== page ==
OpenSUSE LEAP 15.5 on Dell Optiplex 3010 (Refurbished)
I got this cheap refurbished desktop for my
students to learn Linux on. But then I changed jobs to be
a drug counselor so I took it home with me and turned it into a
media center. I tried a Debian-based Kodi/entertainment
system distribution but it didn't work out, and I couldn't
figure out why. So I went back to the distribution I know
the best: OpenSUSE. As always, click an image to view the
This article will help you with how to install OpenSUSE LEAP 15.4 on this laptop. But the usual riot act: I am not responsible for anything that happens as a result of you following these instructions. This article is just me telling the story of what worked for me.
|STATUS UNDER LINUX
|Intel i3-3220 CPU @ 3.30 GHz
|System Memory: 8GB
|No upgrade possible at this time
|Intel Xeon E3-1200 v2/3rd Gen Core
processor Graphics Controller
|This is the name from /sbin/lspci so take
with a grain of salt
|Toshiba 512GB HDD 3.5"
|See below for upgrade notes
|Intel HD Audio 6 Series/C200
|Intel onboard USB 6 Series/C2000 (multiple
|All USB 2.0 most likely
|Intel 6 Series/C200 SATA
|Only has 2 ports, so buyer beware!
|GLOTRENDS M.2 PCIe 4.0/3.0 Adapter Without
|Good cheap expansion
|Kioxia BG4 NVMe SSD Controller (512GB)
|From my Dell Inspiron that I upgraded
|Realtek Ethernet RTL8111/8168/8411
At first, when I got this, I was going to leave Windows 10 on it "forever". But after careful consideration, I decided against it. So when I first got this computer I had made a dd image of the drive; I'll save this but I'll be using only Linux.
So before I installed the GLOTRENDS PCIe adapter for my laptop's old M.2, I installed normally to the internal hard drive. After, however, I tried to use the NVMe drive by itself.
That did not work because this system is so
old that it doesn't support booting from PCIe. So my
solution was to put the EFI and just the /boot directory (in a
partition) on the native HDD and then everything else on the
NVME M.2 SSD. And that worked very well.
So using this as a home entertainment center means you may want to make things easier in terms of managing the device. Here are my recommendations.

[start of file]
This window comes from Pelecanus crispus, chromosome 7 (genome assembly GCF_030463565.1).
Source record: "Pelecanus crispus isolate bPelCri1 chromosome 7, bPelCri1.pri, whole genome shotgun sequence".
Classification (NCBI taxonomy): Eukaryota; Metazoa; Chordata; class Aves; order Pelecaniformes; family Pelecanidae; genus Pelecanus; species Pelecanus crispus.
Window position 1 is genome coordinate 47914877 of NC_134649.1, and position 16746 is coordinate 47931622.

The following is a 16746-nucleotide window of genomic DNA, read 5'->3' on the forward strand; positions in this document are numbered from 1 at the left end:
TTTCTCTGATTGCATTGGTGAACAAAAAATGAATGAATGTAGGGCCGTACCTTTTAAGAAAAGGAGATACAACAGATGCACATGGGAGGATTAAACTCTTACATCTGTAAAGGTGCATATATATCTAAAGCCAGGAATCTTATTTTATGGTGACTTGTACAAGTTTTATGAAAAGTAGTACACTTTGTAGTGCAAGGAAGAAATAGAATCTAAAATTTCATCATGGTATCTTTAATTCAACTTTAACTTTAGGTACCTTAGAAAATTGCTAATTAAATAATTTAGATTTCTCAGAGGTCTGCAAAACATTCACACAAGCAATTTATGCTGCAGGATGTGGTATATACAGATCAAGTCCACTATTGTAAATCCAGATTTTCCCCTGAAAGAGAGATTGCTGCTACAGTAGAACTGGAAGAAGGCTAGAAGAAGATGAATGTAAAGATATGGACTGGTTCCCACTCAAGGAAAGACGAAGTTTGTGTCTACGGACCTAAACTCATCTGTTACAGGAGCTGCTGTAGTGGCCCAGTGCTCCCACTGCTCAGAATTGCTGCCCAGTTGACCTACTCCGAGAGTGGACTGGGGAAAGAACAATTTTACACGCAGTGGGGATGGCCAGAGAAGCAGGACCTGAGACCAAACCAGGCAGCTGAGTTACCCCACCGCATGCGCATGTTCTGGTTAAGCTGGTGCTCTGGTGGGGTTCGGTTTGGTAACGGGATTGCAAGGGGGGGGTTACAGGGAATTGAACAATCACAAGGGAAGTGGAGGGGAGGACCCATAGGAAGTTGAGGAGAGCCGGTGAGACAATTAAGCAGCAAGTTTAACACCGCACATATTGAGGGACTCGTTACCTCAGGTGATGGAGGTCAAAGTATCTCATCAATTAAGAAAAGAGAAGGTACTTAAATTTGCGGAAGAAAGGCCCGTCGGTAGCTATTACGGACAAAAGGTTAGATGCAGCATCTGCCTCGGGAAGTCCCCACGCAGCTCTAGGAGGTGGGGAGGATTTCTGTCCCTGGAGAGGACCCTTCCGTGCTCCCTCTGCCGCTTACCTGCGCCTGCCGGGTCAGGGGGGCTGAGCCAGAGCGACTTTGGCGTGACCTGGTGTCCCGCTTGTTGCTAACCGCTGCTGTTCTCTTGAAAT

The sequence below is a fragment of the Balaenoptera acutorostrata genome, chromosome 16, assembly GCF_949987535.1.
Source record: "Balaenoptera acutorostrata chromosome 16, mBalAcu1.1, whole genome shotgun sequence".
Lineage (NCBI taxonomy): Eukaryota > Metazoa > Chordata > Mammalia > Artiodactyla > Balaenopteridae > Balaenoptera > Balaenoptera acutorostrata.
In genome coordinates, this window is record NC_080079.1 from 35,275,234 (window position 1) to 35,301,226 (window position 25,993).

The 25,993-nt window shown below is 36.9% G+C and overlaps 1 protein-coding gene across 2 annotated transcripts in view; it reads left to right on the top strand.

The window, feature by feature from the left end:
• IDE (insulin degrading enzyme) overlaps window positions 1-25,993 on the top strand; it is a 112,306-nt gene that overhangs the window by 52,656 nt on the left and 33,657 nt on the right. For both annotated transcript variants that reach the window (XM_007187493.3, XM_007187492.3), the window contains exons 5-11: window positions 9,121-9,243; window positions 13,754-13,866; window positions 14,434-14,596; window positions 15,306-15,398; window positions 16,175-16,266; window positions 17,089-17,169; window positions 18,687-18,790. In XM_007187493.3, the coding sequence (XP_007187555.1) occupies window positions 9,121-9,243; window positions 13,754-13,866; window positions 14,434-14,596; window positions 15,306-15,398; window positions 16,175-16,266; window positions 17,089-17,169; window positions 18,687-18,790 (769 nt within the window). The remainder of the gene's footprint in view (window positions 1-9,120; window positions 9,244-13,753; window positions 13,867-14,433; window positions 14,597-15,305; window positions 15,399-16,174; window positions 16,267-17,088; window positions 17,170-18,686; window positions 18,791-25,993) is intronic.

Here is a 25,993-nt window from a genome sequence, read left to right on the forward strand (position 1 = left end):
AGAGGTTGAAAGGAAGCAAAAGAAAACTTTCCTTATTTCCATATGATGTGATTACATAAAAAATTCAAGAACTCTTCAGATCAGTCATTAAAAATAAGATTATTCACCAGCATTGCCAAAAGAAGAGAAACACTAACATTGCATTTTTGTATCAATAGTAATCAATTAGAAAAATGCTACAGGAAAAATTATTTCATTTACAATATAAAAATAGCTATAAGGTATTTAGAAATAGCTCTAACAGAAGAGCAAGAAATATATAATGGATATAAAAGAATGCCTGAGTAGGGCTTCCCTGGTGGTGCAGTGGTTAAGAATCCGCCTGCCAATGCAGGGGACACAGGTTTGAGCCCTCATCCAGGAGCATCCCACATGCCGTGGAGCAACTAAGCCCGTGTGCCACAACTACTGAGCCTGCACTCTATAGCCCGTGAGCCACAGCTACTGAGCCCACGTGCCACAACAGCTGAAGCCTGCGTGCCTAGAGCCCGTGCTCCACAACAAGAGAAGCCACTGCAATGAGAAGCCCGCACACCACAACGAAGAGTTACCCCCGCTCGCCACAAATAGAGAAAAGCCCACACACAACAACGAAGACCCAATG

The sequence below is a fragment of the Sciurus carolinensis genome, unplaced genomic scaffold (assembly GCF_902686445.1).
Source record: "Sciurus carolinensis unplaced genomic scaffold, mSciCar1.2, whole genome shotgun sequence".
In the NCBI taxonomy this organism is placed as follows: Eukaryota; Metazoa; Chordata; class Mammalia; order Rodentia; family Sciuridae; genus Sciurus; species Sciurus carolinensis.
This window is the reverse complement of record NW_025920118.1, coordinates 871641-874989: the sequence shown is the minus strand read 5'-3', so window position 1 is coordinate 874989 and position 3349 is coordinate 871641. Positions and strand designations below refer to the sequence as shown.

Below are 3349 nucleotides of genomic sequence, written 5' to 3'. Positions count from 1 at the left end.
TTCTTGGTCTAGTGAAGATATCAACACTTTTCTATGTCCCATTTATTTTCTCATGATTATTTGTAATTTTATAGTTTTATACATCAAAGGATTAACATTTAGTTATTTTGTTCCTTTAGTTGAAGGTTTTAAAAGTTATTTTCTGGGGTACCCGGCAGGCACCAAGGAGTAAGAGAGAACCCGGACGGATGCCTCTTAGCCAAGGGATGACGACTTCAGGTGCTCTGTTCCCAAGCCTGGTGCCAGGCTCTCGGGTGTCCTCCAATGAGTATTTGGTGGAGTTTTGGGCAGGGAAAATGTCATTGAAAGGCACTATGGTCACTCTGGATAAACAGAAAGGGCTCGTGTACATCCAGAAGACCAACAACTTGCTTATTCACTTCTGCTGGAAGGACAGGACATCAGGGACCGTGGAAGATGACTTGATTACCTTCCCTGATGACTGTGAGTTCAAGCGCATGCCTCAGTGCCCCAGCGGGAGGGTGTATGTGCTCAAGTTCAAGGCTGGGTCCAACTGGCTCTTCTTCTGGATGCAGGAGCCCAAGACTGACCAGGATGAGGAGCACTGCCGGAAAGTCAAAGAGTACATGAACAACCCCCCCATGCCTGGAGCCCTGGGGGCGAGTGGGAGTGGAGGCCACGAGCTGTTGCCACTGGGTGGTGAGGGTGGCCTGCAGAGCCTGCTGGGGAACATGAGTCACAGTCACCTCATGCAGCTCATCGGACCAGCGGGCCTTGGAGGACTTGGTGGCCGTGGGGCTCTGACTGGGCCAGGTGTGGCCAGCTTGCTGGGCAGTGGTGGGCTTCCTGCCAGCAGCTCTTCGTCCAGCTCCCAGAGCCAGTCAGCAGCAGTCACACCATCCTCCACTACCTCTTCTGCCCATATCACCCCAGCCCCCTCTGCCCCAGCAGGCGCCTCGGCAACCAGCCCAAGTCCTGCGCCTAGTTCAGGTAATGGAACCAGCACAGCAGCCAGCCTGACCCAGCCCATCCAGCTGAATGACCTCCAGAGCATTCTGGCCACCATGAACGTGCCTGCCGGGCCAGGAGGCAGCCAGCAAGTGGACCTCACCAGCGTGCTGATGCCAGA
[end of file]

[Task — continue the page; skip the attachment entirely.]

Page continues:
First, set your router to hold a DHCP reservation for this machine. That way the IP address usually doesn't change.
Second, set OpenSSH up on the device and
open port 22. I haven't bothered yet to set up a tighter
defense for the network, but such a configuration would allow
port 22 only within the LAN.
DevicesHere is the output of lspci.
00:00.0 Host bridge: Intel Corporation Xeon E3-1200 v2/3rd
Gen Core processor DRAM Controller (rev 09)
00:01.0 PCI bridge: Intel Corporation Xeon E3-1200 v2/3rd Gen
Core processor PCI Express Root Port (rev 09)
00:02.0 VGA compatible controller: Intel Corporation Xeon
E3-1200 v2/3rd Gen Core processor Graphics Controller (rev 09)
00:16.0 Communication controller: Intel Corporation 6
Series/C200 Series Chipset Family MEI Controller #1 (rev 04)
00:1a.0 USB controller: Intel Corporation 6 Series/C200 Series
Chipset Family USB Enhanced Host Controller #2 (rev 04)
00:1b.0 Audio device: Intel Corporation 6 Series/C200 Series
Chipset Family High Definition Audio Controller (rev 04)
00:1c.0 PCI bridge: Intel Corporation 6 Series/C200 Series
Chipset Family PCI Express Root Port 1 (rev b4)
00:1c.4 PCI bridge: Intel Corporation 6 Series/C200 Series
Chipset Family PCI Express Root Port 5 (rev b4)
00:1d.0 USB controller: Intel Corporation 6 Series/C200 Series
Chipset Family USB Enhanced Host Controller #1 (rev 04)
00:1f.0 ISA bridge: Intel Corporation H61 Express Chipset LPC
Controller (rev 04)
00:1f.2 SATA controller: Intel Corporation 6 Series/C200 Series
Chipset Family 6 port Desktop SATA AHCI Controller (rev 04)
00:1f.3 SMBus: Intel Corporation 6 Series/C200 Series Chipset
Family SMBus Controller (rev 04)
01:00.0 Non-Volatile memory controller: KIOXIA Corporation NVMe
SSD Controller BG4
03:00.0 Ethernet controller: Realtek Semiconductor Co., Ltd.
RTL8111/8168/8411 PCI Express Gigabit Ethernet Controller (rev
Obviously the internal hard drive is going to be slower than the NVME, but here's the information anyways from hdparm -tT:
Timing cached reads: 12068 MB in 1.99
seconds = 6050.38 MB/sec
Timing buffered disk reads: 556 MB in 3.00 seconds
= 185.15 MB/sec
Timing cached reads: 12632 MB
in 1.99 seconds = 6333.34 MB/sec
Timing buffered disk reads: 4298 MB in 3.00 seconds
= 1432.48 MB/sec
120GB SATA SSD:
Timing cached reads: 15570 MB in 1.99
seconds = 7812.10 MB/sec
Timing buffered disk reads: 812 MB in 3.00 seconds
= 270.28 MB/sec
This computer has an internal speaker, I
think. However, it also supports sound over HDMI, which is
good because I'm lazy.
OpenSUSE LEAP 15.4's
package-update-indicator app is a pain in the rear. On
this machine, I went into Yast and configured the updates to
happen on a daily basis and disabled delta rpms. I also
removed execute permissions from the program itself.
On previous versions, you would have to add
a line to make the /tmp directory tmpfs. But with OpenSUSE
Linux 15.4, you can specify the /tmp during installation.
I would recommend making /tmp a tmpfs entry during installation,
especially with a solid state drive, to save write cycles, as
well as to make /tmp more "temporary."
Installing software on OpenSUSE LEAP 15.4 is
a good experience and very easy. I installed Kodi from
I added the XFCE sensors plugin and enabled
all the options (sensors) inside of it to see how many sensors
the computer manifests over SMBus/I2C/serial. There are 11
sensors, unlike my last laptop. (Although maybe the last
laptop had 22 because 11 were duplicated between I2C and ACPI.)